“Darling,” she continued, “I love you so much and now I’m adding to your stress by letting you know how badly I’m handling this. But GOD… being broke sucks! And please understand that I don’t blame you. The stress just builds and builds until I want to explode.”

“I think you did,” he said with a smile.

Chloe sniffed and wiped her eyes.

“We’re almost through this,” Sam said, caressing her cheek, “we are so close. I know it’s hard and stressful, but in just a few months we’ll have some breathing room. Just hang in there darling.”

She smiled up at him with mascara-streaked eyes.

“Can I hand you your tools while you work?” she asked.

He nodded and kissed her forehead. They went into the house to face the future hand in hand.

35 thoughts on “Smashed Crockery

  1. her reply to his “i’m truly sorry about breaking the faucet…” is the only narrative weak part in an otherwise credible (e)motion of characters. if u were an italian to write, that final caress would have felt so lost and hopeless

  2. Most relationships I see nowadays, end, because people have become too individualistic or materialistic to share anything and live a life–together. Your story depicts poignantly an example of the many things that help make a relationship work/last.

  3. Me and Chloe would get along real well. If it had been my apartment, she would have reached up, grabbed the nearest plastic plate, and bounced it off the linoleum and we’d both have had a great laugh! bahahahahahaha. Like the way you went with this, Marian. It is nice to see our passionate angel alight on earth… :) Eric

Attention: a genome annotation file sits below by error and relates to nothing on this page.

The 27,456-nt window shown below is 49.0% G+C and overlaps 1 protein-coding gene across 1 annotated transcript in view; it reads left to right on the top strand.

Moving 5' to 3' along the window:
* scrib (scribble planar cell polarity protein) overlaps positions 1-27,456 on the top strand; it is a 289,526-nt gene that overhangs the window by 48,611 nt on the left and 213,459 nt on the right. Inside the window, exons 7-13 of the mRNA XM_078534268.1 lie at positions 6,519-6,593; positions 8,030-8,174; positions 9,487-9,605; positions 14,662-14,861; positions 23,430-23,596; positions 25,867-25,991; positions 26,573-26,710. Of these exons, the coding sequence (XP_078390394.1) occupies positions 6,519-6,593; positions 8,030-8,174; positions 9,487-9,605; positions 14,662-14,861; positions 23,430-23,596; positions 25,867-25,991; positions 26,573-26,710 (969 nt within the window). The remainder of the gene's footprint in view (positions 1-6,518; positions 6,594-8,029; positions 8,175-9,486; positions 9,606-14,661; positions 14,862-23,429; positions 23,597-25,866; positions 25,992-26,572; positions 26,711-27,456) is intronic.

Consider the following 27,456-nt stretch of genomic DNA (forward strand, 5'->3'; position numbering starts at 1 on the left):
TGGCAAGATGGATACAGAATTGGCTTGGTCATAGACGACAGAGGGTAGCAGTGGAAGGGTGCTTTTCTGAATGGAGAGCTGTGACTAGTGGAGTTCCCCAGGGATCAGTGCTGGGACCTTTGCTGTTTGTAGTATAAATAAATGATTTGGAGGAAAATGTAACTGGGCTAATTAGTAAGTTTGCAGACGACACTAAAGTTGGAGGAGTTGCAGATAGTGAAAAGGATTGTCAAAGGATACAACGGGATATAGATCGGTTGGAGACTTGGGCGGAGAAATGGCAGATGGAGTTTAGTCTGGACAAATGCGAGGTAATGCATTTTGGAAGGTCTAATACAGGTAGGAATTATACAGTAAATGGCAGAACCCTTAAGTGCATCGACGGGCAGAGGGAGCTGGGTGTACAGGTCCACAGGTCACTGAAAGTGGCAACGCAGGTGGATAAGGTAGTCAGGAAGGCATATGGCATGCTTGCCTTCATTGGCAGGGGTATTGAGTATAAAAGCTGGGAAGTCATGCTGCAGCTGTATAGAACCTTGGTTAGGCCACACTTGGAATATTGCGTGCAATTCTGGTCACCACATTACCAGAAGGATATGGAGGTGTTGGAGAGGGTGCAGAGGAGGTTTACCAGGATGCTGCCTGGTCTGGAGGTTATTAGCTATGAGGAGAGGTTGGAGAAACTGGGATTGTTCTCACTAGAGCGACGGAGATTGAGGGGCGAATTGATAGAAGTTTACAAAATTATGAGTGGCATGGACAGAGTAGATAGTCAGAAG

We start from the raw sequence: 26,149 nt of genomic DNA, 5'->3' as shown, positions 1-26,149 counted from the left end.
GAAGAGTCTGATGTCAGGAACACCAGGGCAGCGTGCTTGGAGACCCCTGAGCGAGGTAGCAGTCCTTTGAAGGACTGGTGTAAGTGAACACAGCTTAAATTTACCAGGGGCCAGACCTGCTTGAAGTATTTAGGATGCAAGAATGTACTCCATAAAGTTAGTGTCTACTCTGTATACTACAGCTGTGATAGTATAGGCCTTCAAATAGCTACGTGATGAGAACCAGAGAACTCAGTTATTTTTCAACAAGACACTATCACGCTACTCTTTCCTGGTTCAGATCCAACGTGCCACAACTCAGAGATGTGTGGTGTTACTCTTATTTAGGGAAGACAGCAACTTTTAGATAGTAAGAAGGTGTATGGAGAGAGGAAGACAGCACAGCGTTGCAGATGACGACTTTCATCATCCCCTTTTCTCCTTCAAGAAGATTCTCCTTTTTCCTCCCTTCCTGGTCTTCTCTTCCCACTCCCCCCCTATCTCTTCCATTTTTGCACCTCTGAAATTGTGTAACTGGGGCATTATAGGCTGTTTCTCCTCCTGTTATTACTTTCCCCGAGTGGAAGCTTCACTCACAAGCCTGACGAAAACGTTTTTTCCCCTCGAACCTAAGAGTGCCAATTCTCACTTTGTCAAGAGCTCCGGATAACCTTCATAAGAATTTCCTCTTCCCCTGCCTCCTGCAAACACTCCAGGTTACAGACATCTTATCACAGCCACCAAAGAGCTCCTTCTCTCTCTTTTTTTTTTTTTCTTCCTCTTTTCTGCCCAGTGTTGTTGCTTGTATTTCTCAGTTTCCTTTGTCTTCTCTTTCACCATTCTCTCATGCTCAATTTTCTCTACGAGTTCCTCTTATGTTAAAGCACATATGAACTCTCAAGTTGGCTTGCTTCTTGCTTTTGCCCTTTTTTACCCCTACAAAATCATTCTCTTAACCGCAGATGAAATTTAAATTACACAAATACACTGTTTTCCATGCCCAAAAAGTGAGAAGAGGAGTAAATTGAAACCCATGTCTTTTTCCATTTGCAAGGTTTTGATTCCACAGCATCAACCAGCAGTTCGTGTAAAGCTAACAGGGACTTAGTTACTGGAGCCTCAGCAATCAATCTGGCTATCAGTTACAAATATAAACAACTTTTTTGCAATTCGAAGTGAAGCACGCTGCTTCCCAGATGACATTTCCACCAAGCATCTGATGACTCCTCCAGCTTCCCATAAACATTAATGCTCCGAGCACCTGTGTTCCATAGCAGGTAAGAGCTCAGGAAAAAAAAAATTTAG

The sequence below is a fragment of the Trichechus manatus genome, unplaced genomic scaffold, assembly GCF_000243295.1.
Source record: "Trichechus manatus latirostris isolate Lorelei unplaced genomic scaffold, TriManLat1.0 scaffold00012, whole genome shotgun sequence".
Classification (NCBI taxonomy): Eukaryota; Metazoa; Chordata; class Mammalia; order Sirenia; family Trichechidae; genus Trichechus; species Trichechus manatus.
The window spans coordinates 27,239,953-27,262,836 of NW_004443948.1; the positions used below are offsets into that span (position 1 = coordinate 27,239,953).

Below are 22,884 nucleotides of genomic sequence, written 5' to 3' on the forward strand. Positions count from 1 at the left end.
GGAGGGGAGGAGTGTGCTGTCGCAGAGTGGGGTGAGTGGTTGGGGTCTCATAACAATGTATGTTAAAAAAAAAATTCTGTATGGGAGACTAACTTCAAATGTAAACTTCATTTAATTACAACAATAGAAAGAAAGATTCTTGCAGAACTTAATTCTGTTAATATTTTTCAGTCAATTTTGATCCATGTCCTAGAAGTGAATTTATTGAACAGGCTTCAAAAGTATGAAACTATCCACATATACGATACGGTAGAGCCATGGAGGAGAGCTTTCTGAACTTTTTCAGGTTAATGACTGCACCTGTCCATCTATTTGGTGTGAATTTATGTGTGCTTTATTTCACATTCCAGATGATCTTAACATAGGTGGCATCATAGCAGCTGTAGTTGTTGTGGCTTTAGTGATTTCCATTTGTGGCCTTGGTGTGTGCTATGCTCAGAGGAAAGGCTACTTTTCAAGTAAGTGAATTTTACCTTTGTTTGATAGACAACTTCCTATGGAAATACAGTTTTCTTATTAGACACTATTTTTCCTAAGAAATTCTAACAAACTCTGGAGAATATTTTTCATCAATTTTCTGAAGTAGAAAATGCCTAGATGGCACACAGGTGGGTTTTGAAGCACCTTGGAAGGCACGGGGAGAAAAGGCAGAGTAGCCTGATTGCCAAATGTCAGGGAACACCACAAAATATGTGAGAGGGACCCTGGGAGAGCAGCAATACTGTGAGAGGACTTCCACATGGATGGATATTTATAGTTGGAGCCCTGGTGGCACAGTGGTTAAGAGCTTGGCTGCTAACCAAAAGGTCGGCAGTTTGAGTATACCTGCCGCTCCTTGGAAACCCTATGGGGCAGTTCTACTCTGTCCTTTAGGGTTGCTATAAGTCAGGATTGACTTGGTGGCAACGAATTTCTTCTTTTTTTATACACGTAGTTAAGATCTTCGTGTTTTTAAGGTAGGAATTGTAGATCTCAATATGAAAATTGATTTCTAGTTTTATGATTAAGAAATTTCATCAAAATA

4. I lived this life with my ex husband, and we never had this type of moment…maybe if we had, things would have ended differently…maybe not…but I felt the truth of this one (sadly)…very nicely done…

  5. This is fiction? It has such a ring of truth in every word and scene. I know I’m always floored by the situational detail you capture in your remembrances, but it carries over so well into your stories, too. Thanks for this.
    Mike

  6. Thank you my dear, captivating and something that so many can relate to. Almost as if I could see that mascara and I’m happy at the pause….. I won’t say ending for I know it is but another chapter in life.

  7. I have lived this story so often that I feel like this is an episode of my life. The faucet and the plate may not be parts of my reality but details such as these are interchangeable when the situation is common for so many. Well done, Marian.

  8. We used to have this joke… “Ma’am can I help you with your plumbing?” And so I read like way more sex in the innuendos in this piece than when you’re writing straight up sex.

    I loved the emotion.

    I had a comment recently about being able to writing male characters, and I thought I kind of noticed here the essence of the way I write them. They are mostly bigger and stronger, and mostly the opposite sex, but in the end, they are just guys we met.

    Can I hand you your tools while you work?” she asked. ♥ I think I said something similar after a fight once too.

  9. Financial stress is a killer…I felt this one in my bones. I keep waiting for my “just around the corner” to come….been 3 long years now….

Talk to me. Please.